16 September, 2012

Italy: Day 5 - Assisi

This morning, after yoga, we got in the van and raced 40 minutes to Assisi, an amazing city, consisting of multiple layers of history and architecture, ranging back as far as 1000 BC by Etruscans and Umbrians, followed by Romans, followed by everyone else. And, as such, there are elements of those civilizations throughout the city. Walking down the streets (alleys) of this city, other than the cars, it felt like the closest thing I have ever experienced to being in an ancient place. Of course, this sense is exaggerated by my lack of familiarity with the distinctions between different eras of civilization which have been mixed and matched over time here. I can't do justice to explaining it beyond that. Suffice it to say, I was in love, and it may be the most beautiful place I have ever been. Though, I did have the worst cannoli that I have ever had. Are cannolis a thing that you should only buy in Boston or New York?

We had a tour guide for this visit, which adds a lot. I don't often have the opportunity to have a guided tour, and I often pass them up because I tell myself I can just look at everything on my own. But there is something completely different when there is a person to answer questions, and give you the flavor and story that cannot be told by the sites alone (though, I do have some questions about how much of the history of Assisi our guide knows - she told me that Assisi had never been destroyed but, according to Wikipedia, it was almost completely destroyed by "Ostrogoths" in the year 545 AD. I'll call it a minor detail, and move onward). There are several important churches with varied degree of sophistication and ornateness, and containing immensely important historical items, such as, say, the tomb of St. Francis of Assisi. It is kind of a shame that I have no Christian ties. I still have a deep appreciation for the significance of such things, and I am awe struck by the fact that they have been maintained and never stolen or destroyed. But I can only imagine what it must be like to have prayed and read about these figures your whole life, and then be standing in the crypt where they are buried. Breathtaking.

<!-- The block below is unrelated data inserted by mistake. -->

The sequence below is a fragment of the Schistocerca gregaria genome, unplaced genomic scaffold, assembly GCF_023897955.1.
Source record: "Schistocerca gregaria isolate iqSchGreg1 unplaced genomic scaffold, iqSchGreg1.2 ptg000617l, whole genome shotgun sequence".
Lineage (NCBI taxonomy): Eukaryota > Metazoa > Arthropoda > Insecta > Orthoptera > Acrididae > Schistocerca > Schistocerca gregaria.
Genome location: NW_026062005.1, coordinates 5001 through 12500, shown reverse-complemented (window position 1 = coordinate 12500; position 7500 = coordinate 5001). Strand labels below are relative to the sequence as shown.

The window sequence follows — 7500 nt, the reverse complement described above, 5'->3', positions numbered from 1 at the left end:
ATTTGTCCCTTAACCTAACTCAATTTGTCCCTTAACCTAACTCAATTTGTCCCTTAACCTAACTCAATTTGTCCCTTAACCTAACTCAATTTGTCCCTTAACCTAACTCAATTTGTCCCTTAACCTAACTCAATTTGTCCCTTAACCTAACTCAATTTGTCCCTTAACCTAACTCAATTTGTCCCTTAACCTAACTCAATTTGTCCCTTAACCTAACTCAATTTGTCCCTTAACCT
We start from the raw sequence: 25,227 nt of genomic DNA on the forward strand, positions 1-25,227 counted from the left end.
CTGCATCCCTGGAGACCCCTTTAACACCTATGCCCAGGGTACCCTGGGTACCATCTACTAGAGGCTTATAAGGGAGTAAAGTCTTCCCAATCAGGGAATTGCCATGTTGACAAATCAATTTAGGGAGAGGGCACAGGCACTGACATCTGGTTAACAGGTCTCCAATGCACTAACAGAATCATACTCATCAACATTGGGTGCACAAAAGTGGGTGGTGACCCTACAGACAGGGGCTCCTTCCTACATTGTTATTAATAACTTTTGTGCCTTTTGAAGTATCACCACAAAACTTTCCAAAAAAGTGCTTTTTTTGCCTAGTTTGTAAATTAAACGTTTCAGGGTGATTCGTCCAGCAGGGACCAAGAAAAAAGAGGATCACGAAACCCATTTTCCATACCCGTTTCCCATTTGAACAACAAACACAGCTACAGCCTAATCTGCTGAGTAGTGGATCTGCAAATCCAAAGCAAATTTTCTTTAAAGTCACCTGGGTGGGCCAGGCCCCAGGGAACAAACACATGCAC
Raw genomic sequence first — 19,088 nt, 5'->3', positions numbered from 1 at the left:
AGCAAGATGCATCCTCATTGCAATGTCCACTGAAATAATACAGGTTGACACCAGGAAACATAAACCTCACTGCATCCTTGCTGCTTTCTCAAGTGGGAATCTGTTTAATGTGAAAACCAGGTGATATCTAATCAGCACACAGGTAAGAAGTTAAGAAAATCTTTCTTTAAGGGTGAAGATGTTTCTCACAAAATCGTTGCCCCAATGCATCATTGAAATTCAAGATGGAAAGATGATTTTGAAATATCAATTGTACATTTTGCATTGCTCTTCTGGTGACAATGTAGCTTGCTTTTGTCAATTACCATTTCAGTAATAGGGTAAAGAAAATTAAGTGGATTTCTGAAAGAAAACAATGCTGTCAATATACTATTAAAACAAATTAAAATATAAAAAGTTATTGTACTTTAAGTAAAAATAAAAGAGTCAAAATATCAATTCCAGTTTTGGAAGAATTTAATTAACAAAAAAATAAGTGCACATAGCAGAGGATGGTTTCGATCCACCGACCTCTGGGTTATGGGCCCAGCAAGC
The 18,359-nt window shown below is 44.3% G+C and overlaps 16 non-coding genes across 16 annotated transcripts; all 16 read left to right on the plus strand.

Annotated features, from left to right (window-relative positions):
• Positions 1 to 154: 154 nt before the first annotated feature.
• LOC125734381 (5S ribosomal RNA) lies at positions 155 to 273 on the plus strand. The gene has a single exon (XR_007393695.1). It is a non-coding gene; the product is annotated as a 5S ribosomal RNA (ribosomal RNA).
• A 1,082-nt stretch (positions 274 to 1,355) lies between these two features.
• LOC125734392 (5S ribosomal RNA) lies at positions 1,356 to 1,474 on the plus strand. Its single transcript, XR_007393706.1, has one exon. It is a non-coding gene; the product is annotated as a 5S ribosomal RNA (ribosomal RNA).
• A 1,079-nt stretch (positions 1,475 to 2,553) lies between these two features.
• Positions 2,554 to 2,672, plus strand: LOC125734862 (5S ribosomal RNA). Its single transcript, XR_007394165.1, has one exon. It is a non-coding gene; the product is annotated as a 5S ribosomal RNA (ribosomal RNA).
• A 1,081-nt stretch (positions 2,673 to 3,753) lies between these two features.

One funny tidbit for me, visiting these particular temples, was that it struck for me a memory that is so vivid, that it induced a pretty strong emotional response, with regard to the architecture and details of the interiors of these basilicas. And that, amusingly enough, was the incredible similarity to the cathedrals that were depicted (in great detail) in the game World of Warcraft. All I can say is that they did their homework. Walking through these buildings, I felt like I had been there before, having fought monks and various undead creatures many times during my stint as a bona fide WoW addict. It probably sounds ridiculous to you, if you've not played the game. But if you have, seriously, I kid you not... fucking cool.

On to less geeky things...

We had to rush back to Locanda del Gallo for lunch, which was fresh mozzarella with tomato slices, couscous, some type of eggplant cake, and arugula salad. The afternoon consisted of steam room, a walk to look at a herd of feral cats, and the evening yoga practice. Then, dinner was porcini lasagna with white sauce, followed by meatballs and spinach, and a birthday cake (for Joanna and Mary) that contained some type of liquor and walnuts.

It started off as a down day, but kicked in to be a great day. Always changing, always flowing, always discovering.

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